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UTSA honors students attend national conventions, reflect on impact
(Sept. 27, 2012) -- Every four years, Democrats and Republicans host national conventions to give Americans a glimpse of two possible futures for the United States. In an effort to improve the economy, education and other social issues, presidential candidates share blueprints aiming to strengthen the nation.
This year, UTSA students Rosalyn Huff, Morgan Barton and Hannah Beck were selected to attend the conventions, an opportunity offered through the Washington Center's Campaign 2012 internship program. The students indicated their interest to the UTSA Honors College by answering a questionnaire and drafting an essay.
With her eyes set on practicing law, Huff is a junior majoring in political science and minoring in African-American studies. Despite wanting to meet President Obama, she opted to attend the Aug. 27-30 Republican National Convention in Florida, believing that Republicans and Democrats can both learn from each other and together can develop the best plan of action for the nation.
"I have observed that most students don't realize as individuals that we can learn a lot from the other party," said Huff. "Out of respect to my country, I wanted to listen, and I wanted to be embedded into the other side. Politics is about making the proper decision collectively with both parties, to help this country. Overall, I just wanted to prove to everyone that Republicans and Democrats can come together without tensions and compromise."
Political science majors Barton, a senior, and Beck, a sophomore, opted to attend the Democratic National Convention in Charlotte, something Barton describes as a 'once-in-a-lifetime opportunity for a college student." The convention was Sept. 3-6.
Barton began her college career at George Washington University in Washington, D.C., where she volunteered at the White House. One day, she hopes to work for the United Nations or State Department in public health.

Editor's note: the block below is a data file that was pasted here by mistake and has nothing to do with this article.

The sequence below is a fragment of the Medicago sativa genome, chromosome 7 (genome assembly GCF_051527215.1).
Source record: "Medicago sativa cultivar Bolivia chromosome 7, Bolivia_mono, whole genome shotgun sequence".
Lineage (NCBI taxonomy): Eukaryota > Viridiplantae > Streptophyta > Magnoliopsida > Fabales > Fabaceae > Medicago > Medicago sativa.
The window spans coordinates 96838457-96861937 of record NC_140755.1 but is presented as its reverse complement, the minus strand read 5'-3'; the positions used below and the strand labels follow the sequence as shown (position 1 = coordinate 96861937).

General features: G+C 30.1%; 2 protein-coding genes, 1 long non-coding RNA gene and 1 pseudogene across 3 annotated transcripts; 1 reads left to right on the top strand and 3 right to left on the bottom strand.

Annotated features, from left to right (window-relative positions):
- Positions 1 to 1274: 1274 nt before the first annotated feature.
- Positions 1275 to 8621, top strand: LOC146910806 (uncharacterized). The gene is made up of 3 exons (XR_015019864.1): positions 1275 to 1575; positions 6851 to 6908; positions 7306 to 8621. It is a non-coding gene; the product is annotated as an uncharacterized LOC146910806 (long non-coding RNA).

"I was so excited to attend such a historical event and learn what happens behind the scenes," said Barton. "That's something that you just can't teach in a classroom. So much planning went into this event. I was excited to see how the whole process really occurs."
While in Charlotte, Barton also had the unique opportunity to listen to San Antonio Mayor Julian Castro deliver his keynote address.
Beck's interest in politics was sparked by a 10th grade debate class. She is now president of Young Democrats at UTSA, and she volunteered with U.S. Rep. Lloyd Doggett's campaign this year in Texas. She is pursuing minors in legal studies and business administration.
Beck attended the Democratic National Convention to discover new ways to engage disinterested students in politics. Via a career in law, she aspires to serve as a United States senator.
"At the convention, I was very interested in learning how to combat political apathy in students," said Beck. "I learned so much from the convention about what I needed to do to motivate students to become more involved in local and state politics, so that they can influence the policies and representatives that govern them."
The Washington Center's Campaign 2012 internship program places students in volunteer fieldwork positions with the party, convention committee, host committee, media and many other convention-related organizations and events. Prominent speakers address the participants each morning.
While at the conventions, the three students shared their experiences with their classmates via Skype and with the entire UTSA community via a convention blog.
The trip was funded by the UTSA Honors College and the Carlos and Malu Alvarez Special Opportunities Fund.